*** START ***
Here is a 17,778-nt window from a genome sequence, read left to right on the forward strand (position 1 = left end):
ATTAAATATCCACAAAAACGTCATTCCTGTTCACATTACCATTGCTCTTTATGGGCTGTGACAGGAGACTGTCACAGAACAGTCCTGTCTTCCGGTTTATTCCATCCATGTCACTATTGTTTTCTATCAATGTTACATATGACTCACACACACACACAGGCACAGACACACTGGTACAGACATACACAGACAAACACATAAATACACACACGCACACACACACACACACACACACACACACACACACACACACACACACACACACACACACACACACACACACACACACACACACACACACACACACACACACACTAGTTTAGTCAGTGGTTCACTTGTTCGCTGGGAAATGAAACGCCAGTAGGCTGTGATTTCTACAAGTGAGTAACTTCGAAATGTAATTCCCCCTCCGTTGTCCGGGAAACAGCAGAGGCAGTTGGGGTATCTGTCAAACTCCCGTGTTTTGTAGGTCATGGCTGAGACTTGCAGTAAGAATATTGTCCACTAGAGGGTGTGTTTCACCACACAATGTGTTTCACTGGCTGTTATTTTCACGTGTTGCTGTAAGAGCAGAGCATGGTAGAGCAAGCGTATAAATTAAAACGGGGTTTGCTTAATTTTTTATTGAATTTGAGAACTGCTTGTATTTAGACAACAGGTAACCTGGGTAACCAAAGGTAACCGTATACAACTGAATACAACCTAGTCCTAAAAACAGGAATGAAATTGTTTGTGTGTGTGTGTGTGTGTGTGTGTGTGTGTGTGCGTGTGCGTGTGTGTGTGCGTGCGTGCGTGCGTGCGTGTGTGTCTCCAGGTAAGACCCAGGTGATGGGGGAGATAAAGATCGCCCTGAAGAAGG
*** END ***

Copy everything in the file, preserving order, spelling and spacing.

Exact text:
Here is a 17,778-nt window from a genome sequence, read left to right on the forward strand (position 1 = left end):
ATTAAATATCCACAAAAACGTCATTCCTGTTCACATTACCATTGCTCTTTATGGGCTGTGACAGGAGACTGTCACAGAACAGTCCTGTCTTCCGGTTTATTCCATCCATGTCACTATTGTTTTCTATCAATGTTACATATGACTCACACACACACACAGGCACAGACACACTGGTACAGACATACACAGACAAACACATAAATACACACACGCACACACACACACACACACACACACACACACACACACACACACACACACACACACACACACACACACACACACACACACACACACACACACACACACACACACTAGTTTAGTCAGTGGTTCACTTGTTCGCTGGGAAATGAAACGCCAGTAGGCTGTGATTTCTACAAGTGAGTAACTTCGAAATGTAATTCCCCCTCCGTTGTCCGGGAAACAGCAGAGGCAGTTGGGGTATCTGTCAAACTCCCGTGTTTTGTAGGTCATGGCTGAGACTTGCAGTAAGAATATTGTCCACTAGAGGGTGTGTTTCACCACACAATGTGTTTCACTGGCTGTTATTTTCACGTGTTGCTGTAAGAGCAGAGCATGGTAGAGCAAGCGTATAAATTAAAACGGGGTTTGCTTAATTTTTTATTGAATTTGAGAACTGCTTGTATTTAGACAACAGGTAACCTGGGTAACCAAAGGTAACCGTATACAACTGAATACAACCTAGTCCTAAAAACAGGAATGAAATTGTTTGTGTGTGTGTGTGTGTGTGTGTGTGTGTGTGTGCGTGTGCGTGTGTGTGTGCGTGCGTGCGTGCGTGCGTGTGTGTCTCCAGGTAAGACCCAGGTGATGGGGGAGATAAAGATCGCCCTGAAGAAGG